Welcome to my blog. If you live in Surrey and birding is your obsession (to get out of bed at some ridiculously early time of the morning, no matter what the weather, to go and look at birds isn't normal behaviour, believe me) and you're still a bit of a novice (like me) then, hopefully, this blog is for you.

Wednesday 21 September 2011


Not to be outdone by the mass of twitching successes birders have been enjoying around Britain these past few days I thought it was high time I joined in yesterday afternoon. I don't often twitch birds outside of Surrey but Burpham in West Sussex is not much further for me to travel than the far reaches of western Surrey. A Pallid Harrier was the bird on show - hopefully.

I was on the usual tight schedule, but the plan was to belt down the M23 and the A23 towards Brighton and then head west along the A27 past Worthing and Littlehampton before heading north again to the village of Burpham. I made it in record time (abiding to all the speed limits along the way, obviously) and, taking notice of the request on the Sussex Ornithological Society website, I diligently parked at the George and Dragon pub.

A lady dog-walker very kindly gave me directions to Peppering Lane - she had seen plenty of photographers on the top of the hill (aka birders), and I set off on the half-mile walk. A Haslemere birder generously stopped and gave me a lift part of the way, and it was abundantly clear that no-one had taken any notice of the parking request as they had all parked on the lane with a view across valley where the Harrier was often seen.

This particular site is apparently one of the best in the south-east for raptors - a proverbial 'Raptor Alley'. One birder was reported to have seen ten different species of raptor on Saturday alone. It wasn't difficult to work out why it is so popular with birds of prey. Plenty of rich arable farm land, rolling hillsides, untouched hedgerows.

There were plenty of birders gazing across the valley. Apparently the Harrier had been seen about ten minutes before I arrived (usual story). I spoke to top Sussex birder Bernie Forbes, who explained that the Pallid Harrier would often quarter along the fields in the valley and do a loop around the area.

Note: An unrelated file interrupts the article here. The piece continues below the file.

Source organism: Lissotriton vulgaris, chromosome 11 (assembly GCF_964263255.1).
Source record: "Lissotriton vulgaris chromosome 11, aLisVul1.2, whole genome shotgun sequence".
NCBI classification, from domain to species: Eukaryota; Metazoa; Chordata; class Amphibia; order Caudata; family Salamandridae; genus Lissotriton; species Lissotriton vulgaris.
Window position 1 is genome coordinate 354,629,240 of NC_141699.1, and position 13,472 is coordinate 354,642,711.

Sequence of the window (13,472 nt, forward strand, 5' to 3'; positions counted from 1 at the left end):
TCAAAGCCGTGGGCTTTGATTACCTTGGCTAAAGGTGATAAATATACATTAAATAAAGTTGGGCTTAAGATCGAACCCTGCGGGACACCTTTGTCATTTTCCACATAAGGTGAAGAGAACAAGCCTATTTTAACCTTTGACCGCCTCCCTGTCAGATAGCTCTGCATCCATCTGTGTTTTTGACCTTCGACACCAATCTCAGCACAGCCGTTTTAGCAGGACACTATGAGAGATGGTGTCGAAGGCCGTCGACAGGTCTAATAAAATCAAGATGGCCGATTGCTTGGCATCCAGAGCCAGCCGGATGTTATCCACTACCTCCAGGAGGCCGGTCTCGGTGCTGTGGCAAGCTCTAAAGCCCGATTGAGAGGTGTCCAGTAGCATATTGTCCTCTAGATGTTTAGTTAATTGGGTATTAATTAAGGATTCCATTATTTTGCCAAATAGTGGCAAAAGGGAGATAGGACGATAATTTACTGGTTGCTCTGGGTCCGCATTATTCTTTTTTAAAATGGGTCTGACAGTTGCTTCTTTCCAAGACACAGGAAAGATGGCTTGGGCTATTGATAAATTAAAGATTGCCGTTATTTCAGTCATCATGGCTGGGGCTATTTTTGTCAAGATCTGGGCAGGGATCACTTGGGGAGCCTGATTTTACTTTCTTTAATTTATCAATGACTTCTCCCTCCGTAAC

We waited an age for something to happen. Plenty of Common Buzzards were hovering and gliding along the fields in the brisk wind, including a very pale morph juvenile that got everyone excited momentarily. While we waited for the star attraction to make an appearance I saw a Hobby chased by a couple of Jackdaws across the ridge, a Peregrine flying south, and a Kestrel.

After nearly two hours I was debating whether to return the next morning, when someone spotted the rare raptor. It took a while to locate, but the juvenile PALLID HARRIER was heading west, on the other side of Peppering High Barn - and then we lost sight of it.

As is often the case on twitches, so I've discovered, this was a cue for a number birders to scuttle off like lemmings in the direction of the farm. A number of us stayed put. There was little point, I thought, of chasing after the bird if it could end up flying back towards our original viewpoint.

It was evident the Harrier could turn up anywhere, and so it proved. After waiting for a further 30 minutes, a bloke arrived having walked up from the village end of Peppering Lane and told everyone within ear shot that the bird was in fact down in the valley to the south of us, perched in a tree in a field very close to the lane. We looked down and there it was, having taken to the air again. Somehow the Pallid Harrier had flown low through the valley without anyone seeing it and had given those birders who were down in that area brilliant views.

After another Hobby flew overhead, this time it was me who was scuttling off down the lane. Glad I did though, because when I got to the bottom of the hill I could see it was on the deck in the field eating a catch.

After a few minutes it was in the air again, being mobbed by a couple of crows. Once the corvids cleared off, however, we were treated to this fantastic Pallid Harrier quartering majestically in front of us - into the wind, up and down the edge of the field. What a beautiful bird. It's striking facial markings for some reason remind me of the masks worn by the lucha libre Mexican wrestlers.

Eventually, it drifted further to the east, climbing higher before spotting something further to eat. It then tucked its wings back and dropped towards the field, behind a hedgerow, and its prey. It was likely to spent a fair while tucking into its second meal of the afternoon, so that seemed a good time to head home.

This Pallid Harrier was a landmark bird for me, being the 200th British bird I have seen during the past three years I have been birding fairly seriously. It's not much of a list compared to other people, I admit - more than three-quarters of these are from Surrey, but as I mentioned earlier I'm not much of a twitcher outside of the county. There are stacks of relatively common birds I have yet to see - I won't mention what they are!

Suffice to say I have plenty of enjoyable discoveries, like the magnificent Pallid Harrier, to look forward to.

1 comment:

  1. A lovely bird indeed. I dipped the one in Essex on Sunday, and managed to see this one today.